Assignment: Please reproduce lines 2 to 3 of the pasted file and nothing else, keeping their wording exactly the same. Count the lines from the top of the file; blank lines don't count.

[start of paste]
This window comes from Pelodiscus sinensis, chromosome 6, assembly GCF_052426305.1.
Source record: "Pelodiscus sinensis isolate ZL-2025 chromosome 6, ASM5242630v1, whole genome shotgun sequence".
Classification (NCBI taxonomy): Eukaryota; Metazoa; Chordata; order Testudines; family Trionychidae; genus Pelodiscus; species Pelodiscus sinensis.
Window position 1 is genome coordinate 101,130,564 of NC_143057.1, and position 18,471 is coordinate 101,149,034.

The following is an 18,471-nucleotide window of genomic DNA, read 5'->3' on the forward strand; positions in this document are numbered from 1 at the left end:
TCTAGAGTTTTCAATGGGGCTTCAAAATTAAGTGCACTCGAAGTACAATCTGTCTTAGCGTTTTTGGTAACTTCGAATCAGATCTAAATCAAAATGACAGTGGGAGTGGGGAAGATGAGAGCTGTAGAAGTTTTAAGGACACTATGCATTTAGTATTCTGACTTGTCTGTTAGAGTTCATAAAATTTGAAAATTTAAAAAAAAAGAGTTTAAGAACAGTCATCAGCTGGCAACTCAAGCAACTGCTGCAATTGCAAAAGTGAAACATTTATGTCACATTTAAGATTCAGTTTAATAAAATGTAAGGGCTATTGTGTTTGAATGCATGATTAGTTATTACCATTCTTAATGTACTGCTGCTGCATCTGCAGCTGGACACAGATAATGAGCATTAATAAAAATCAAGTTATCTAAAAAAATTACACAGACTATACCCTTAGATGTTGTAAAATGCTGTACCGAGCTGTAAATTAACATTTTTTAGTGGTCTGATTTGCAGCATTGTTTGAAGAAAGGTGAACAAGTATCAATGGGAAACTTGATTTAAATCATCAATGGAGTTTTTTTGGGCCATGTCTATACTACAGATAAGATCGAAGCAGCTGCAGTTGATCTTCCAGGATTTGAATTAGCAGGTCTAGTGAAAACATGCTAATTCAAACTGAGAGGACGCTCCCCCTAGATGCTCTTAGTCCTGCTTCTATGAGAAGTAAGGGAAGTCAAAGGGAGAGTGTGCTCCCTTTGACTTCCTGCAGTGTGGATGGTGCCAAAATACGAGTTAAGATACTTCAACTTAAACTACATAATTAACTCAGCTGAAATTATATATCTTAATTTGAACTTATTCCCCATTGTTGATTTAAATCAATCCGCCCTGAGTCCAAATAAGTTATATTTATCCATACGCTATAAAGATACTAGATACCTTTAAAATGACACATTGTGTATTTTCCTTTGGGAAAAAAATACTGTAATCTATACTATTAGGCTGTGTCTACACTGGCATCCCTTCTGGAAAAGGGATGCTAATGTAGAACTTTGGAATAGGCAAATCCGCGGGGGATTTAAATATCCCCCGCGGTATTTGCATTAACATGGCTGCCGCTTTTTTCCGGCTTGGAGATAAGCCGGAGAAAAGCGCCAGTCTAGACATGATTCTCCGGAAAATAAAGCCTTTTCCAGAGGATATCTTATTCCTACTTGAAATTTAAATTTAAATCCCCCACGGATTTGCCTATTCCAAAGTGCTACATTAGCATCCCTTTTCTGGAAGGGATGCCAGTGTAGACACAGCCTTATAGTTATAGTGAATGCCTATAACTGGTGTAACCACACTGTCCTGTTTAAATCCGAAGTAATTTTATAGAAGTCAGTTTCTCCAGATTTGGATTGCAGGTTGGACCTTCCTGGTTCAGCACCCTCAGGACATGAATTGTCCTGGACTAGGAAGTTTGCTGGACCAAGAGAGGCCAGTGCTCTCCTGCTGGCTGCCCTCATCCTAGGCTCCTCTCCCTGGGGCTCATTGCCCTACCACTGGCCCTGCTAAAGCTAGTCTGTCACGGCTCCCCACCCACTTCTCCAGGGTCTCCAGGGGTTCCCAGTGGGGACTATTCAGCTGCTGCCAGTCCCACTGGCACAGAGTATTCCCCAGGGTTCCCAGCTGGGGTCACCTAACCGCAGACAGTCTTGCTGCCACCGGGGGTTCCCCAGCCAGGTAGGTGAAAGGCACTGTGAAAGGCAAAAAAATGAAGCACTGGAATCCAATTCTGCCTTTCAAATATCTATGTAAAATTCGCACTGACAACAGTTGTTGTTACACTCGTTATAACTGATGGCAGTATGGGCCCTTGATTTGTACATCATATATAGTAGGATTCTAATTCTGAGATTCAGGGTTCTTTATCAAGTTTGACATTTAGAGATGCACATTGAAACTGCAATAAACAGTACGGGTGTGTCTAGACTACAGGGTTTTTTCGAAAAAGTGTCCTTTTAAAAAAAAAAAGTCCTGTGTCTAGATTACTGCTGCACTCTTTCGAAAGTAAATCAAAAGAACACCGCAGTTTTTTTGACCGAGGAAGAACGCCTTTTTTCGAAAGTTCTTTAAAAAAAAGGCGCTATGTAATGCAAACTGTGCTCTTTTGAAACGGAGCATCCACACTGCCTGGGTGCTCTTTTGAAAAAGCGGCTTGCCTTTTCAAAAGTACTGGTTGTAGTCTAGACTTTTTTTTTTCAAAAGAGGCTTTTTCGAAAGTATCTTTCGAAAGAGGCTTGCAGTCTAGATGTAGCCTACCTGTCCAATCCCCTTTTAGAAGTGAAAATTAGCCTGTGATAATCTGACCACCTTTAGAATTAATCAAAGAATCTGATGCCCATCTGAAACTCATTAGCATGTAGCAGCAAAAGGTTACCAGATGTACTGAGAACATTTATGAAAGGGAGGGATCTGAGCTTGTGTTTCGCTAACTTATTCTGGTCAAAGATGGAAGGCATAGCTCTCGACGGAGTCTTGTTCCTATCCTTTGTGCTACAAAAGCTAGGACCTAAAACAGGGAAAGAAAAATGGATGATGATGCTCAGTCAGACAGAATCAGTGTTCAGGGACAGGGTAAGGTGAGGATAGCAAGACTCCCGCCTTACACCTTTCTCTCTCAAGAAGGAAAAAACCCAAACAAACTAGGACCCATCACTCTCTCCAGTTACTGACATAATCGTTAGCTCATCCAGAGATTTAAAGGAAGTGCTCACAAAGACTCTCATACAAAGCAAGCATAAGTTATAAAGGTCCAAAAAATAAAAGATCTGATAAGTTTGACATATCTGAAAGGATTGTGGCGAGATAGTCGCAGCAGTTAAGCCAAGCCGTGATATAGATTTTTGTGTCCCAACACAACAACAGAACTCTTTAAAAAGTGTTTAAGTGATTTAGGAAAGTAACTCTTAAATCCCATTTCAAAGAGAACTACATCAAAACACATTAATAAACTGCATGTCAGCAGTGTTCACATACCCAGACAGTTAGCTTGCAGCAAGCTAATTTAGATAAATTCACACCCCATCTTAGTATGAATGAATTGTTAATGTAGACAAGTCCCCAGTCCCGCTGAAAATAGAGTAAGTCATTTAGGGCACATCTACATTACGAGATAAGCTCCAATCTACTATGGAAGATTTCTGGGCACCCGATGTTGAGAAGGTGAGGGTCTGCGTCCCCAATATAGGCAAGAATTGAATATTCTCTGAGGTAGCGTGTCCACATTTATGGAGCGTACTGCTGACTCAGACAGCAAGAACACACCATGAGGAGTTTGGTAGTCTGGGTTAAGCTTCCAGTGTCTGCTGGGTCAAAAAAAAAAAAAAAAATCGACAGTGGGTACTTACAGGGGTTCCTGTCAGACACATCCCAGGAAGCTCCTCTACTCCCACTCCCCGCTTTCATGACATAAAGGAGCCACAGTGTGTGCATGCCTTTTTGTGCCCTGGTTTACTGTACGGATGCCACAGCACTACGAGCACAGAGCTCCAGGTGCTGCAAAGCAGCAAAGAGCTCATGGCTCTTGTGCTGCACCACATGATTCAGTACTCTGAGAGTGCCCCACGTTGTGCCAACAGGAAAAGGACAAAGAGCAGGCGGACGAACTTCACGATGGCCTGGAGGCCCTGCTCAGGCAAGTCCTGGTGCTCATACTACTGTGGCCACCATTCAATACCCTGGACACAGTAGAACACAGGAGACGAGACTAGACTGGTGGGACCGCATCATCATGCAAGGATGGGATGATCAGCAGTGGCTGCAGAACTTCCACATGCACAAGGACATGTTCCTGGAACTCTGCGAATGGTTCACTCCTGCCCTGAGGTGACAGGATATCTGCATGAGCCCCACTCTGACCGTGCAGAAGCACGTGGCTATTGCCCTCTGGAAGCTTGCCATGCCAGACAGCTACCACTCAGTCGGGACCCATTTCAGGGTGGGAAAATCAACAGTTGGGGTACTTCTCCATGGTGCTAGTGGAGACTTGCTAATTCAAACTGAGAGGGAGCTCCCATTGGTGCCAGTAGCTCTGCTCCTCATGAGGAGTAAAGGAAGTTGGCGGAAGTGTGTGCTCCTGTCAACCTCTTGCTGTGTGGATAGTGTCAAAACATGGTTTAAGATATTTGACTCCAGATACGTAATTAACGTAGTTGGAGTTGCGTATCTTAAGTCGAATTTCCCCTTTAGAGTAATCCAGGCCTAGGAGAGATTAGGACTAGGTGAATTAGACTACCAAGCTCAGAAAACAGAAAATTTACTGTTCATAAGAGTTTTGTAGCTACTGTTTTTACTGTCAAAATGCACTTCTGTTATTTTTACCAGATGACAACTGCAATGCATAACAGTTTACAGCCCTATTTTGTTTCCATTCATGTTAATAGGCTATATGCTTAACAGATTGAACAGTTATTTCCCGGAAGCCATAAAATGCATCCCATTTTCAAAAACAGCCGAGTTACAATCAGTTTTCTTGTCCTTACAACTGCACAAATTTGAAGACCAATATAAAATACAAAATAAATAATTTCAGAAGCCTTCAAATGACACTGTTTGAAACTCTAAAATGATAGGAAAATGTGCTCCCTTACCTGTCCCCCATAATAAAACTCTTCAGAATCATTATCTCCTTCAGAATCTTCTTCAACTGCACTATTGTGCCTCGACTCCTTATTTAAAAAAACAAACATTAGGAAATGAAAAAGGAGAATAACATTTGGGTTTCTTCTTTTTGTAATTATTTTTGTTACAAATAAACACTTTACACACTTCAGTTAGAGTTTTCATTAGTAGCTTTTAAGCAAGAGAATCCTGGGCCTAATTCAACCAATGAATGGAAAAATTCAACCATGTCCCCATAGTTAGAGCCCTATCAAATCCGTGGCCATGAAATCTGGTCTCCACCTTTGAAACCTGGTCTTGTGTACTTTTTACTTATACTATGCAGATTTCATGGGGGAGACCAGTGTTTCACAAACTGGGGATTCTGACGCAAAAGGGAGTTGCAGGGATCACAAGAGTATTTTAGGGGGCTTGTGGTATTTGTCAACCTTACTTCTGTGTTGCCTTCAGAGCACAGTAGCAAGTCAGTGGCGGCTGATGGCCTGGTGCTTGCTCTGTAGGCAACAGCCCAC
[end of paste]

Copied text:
Source record: "Pelodiscus sinensis isolate ZL-2025 chromosome 6, ASM5242630v1, whole genome shotgun sequence".
Classification (NCBI taxonomy): Eukaryota; Metazoa; Chordata; order Testudines; family Trionychidae; genus Pelodiscus; species Pelodiscus sinensis.